CenterPoint 4-16x40AO Scope Review

Typically I don’t search for scopes that are in the sub one hundred dollar range.  In just about all cases, you get what you pay for.  However, when trying to outfit a new springer air rifle, this scope came to my attention.  It had the power range I was looking for, adjustable objective, and a ranging reticle.  Unknowingly, this optic is produced by the air rifle company Crosman.   Honestly, I’m quite surprised with its overall value for what the scope offers.  Let’s dig in a little deeper.

 

Scope Appearance:

Right out of the clam-shell packaging the scope has a smooth, matte finish.  I couldn’t detect any flaws or imperfections in the coating.  The adjustable objective, magnification ring, and illuminated reticle actuator are all clearly mark and easy to read.  As a bonus, if you are wanting to attach this to a centerfire rifle it comes with rings ready to attach to weaver-style bases.  Instructions, a cleaning cloth, and a 2032 battery are supplied in the clam-shell packaging.

 

Glass/Clarity:

Usually scopes in the sub $100 category tend to suffer in the glass department.  Strike me as surprised when I first looked through this scope.  The lower range was both bright and clear.  The upper range on slightly showed signs of less light gathering, along with a tighter eye relief.  I expected the higher range to be much worse than it actually was.  It’s certainly not in the Nikon EFR category of glass, but it’s a budget option that’s very versatile given the power range and options.

 

Adjustments:

 If there are any downfalls with this scope it’s in this department.  The magnification ring is pretty smooth, but lacks any traction if you really need to get a grip on it.  It’s also blocked by the odd placement of the IR actuator.  It’s a little more than cumbersome to crank on the mag wheel with the IR actuator sticking up on the rear ocular.  You can get past this annoyance, but it’s just that, annoying!  The adjustable objective rotates smoothly and I find is somewhat closely calibrated to its yardage markings.  It will focus down as low as ten yards, and is mandatory for me for rimfire rifles.  Another area that could use attention is the turrets.  The covers must take twenty revolutions to remove them.  Five to six revolutions should be more than enough….  The turrets are basically what I’ve come to expect on a scope at this price level.  They are rough to the touch, deeply recessed in the turret housing, but do manage to be finger adjustable.  One quarter inch adjustments at 100 yards, which is typical of most optics on the market.  Centerpoint certainly got one thing right, the turrets are both audible and tactile.  It’s a peeve of mine that turrets don’t have a defined “click” that you can both hear and feel.  The IR actuator works exactly as it should and has both green and red options with five different brightness levels.  Lastly, this optic comes with a fast focus eye piece.  Wow, for under one hundred bucks it comes with this feature!!  I have scopes that are triple the cost of this one without that feature.  Nice touch Centerpoint.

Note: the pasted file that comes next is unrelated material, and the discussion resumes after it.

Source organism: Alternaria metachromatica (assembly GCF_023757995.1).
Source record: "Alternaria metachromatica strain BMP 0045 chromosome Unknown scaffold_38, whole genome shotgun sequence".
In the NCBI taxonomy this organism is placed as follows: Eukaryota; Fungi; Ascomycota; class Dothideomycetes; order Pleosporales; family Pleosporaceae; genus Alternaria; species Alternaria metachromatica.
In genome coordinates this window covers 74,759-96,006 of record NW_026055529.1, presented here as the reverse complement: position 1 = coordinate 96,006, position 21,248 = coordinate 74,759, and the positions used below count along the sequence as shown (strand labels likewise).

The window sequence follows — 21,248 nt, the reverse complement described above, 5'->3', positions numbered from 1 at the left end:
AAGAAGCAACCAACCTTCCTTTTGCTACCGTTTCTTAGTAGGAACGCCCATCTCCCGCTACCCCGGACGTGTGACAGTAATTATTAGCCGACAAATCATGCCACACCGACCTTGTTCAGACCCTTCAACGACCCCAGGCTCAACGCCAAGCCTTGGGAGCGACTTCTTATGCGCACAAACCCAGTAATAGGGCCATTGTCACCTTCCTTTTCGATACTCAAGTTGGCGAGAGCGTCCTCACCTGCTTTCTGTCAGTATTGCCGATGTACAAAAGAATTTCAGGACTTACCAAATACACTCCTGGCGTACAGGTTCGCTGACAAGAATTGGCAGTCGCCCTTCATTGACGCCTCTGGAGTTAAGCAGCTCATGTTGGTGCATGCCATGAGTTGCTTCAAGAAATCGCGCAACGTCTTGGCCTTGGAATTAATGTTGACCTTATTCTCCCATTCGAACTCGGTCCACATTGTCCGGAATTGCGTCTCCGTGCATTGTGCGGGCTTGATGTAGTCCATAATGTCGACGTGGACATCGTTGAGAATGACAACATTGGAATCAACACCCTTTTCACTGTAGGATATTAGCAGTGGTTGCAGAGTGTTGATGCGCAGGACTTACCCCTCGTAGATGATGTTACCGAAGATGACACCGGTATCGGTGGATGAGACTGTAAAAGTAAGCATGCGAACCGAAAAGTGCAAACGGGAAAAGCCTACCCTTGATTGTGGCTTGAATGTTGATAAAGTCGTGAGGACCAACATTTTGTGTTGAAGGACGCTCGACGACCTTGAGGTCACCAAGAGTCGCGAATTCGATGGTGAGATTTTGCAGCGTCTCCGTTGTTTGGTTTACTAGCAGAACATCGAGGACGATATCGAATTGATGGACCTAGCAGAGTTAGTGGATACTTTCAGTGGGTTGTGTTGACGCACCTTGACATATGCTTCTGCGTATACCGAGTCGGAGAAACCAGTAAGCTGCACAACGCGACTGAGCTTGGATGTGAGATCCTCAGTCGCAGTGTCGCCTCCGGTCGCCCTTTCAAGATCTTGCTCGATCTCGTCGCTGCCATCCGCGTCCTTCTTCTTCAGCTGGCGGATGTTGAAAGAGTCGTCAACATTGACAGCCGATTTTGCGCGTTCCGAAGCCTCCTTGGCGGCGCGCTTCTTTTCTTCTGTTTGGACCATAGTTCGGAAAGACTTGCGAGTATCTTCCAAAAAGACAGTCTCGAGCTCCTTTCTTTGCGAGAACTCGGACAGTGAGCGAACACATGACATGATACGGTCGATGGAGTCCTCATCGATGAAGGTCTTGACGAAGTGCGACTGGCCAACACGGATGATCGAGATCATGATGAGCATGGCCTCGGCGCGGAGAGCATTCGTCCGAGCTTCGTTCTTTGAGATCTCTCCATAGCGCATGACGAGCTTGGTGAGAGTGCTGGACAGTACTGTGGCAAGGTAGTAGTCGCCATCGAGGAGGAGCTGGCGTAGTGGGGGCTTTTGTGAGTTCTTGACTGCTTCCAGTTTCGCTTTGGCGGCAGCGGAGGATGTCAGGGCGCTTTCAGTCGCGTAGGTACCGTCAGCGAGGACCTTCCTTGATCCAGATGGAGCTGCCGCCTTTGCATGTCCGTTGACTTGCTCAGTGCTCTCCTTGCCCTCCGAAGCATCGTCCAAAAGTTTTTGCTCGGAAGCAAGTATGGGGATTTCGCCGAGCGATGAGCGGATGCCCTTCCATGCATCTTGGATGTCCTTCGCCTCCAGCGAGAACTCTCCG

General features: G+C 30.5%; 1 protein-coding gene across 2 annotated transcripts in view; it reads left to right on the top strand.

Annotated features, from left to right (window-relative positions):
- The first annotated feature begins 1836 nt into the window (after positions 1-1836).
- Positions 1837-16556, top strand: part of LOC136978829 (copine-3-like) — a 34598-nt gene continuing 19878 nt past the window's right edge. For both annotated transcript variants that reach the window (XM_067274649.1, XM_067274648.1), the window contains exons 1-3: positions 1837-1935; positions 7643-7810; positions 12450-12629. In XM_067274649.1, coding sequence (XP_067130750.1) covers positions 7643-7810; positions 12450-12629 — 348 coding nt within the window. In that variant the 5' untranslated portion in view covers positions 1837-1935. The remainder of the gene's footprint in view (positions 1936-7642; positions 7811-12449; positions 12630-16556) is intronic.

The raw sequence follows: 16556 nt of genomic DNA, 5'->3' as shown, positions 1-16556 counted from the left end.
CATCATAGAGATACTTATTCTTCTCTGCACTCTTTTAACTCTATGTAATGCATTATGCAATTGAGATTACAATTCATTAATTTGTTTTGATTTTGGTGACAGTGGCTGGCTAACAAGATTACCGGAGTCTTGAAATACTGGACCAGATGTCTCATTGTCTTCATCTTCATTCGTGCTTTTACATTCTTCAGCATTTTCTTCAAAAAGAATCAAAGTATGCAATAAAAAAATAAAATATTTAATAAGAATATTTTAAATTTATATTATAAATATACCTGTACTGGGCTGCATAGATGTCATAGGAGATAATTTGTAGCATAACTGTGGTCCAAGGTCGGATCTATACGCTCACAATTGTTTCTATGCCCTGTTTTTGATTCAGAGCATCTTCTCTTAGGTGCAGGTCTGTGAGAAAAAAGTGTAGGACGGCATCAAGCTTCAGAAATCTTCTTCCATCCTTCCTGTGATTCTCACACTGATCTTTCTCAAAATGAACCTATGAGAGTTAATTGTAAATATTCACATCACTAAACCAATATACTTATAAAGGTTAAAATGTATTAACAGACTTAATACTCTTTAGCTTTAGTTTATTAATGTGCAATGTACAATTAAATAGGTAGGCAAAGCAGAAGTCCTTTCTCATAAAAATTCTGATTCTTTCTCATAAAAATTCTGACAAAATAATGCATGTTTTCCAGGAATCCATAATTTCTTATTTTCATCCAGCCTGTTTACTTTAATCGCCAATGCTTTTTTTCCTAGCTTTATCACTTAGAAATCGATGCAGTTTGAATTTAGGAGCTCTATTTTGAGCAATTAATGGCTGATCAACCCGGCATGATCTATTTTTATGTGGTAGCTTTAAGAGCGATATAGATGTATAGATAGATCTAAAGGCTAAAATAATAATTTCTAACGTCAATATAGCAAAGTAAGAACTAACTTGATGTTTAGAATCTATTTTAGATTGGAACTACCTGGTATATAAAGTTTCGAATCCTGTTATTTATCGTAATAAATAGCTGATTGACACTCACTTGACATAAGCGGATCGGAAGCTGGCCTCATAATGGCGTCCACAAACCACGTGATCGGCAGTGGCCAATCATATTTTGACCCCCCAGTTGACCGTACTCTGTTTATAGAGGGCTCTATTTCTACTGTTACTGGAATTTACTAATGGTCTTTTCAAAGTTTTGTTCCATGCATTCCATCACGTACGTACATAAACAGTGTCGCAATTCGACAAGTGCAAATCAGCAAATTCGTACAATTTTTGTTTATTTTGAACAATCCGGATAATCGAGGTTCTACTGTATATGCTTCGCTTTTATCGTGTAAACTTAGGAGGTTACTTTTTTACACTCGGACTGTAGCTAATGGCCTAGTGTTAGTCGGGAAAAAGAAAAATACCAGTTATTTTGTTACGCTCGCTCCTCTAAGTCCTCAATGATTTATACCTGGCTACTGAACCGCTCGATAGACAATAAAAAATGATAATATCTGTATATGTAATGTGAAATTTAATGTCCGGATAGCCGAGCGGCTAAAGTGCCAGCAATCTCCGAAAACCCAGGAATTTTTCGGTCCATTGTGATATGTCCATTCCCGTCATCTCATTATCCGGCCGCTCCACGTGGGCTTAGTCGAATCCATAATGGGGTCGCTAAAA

Ring Height:

No surprise here, I picked BKL-257mb medium rings for attachment to my springer air rifle.  These rings make attaching a scope to just about any dovetail rail a simple process.  BKL’s are lightweight aluminum, cost effective, and just flat work.

 

Reticle:

When I’m searching for a scope for squirrels or pests, I’m always looking for one with a ranging reticle.  I prefer mildot, but not every scope manufacturer offers that option.  The CenterPoint comes with what they’ve branded as the TAG reticle.  In simple terms its a BDC (ballistic drop compensating) type reticle.  It can be used for holdovers on a rimfire or pellet rifle, which helped when deciding to evaluate this scope.  The crosshairs are thin enough for smaller targets, and the “triangle” style mils are small enough to not obscure longer distance shots at game.  No markings exist for windage holds with the TAG reticle.  

 

 

Manufacturer Specs:

A downside to this one inch tubed scope, is that it weighs in at just over 20 ounces.  That extra heft can take away from a rifle like a Ruger 10/22 or a Marlin model 60, which are known for how lightweight they are.

SKU LR416AORG2
MAGNIFICATION 4 – 16x
EYE RELIEF (IN) 70-80
OBJECTIVE 40 mm
EXIT PUPIL 8.0 – 2.4
TURRET CAPS Yes
NITROGEN PURGED Yes
FOCAL PLANE 2nd
FIELD OF VIEW 12.8-3.6
TURRET ADJUSTMENTS Finger
VARIABLE ILLUMINATION 0-5 Steps
RETICLE ILLUMINATION Red / Green
RETICLE MATERIAL Metal
WINDAGE +/-25
PARALLAX ADJUSTMENT AO
PARALLAX 10 yards – Infinity
LENS COATING Multi-Coated
BATTERY TYPE CR2032

 

Based on my evaluation thus far the positives outweigh the negatives with the Centerpoint 4-16x40AO scope.  If you are searching for a budget optic with increased magnification, I believe this is money well spent.  Time will tell if it can endure the punishment of a springer air rifle, but per manufacturer specs it’s built for just that purpose.  It should do very nicely, though, on your favorite rimfire rifle.

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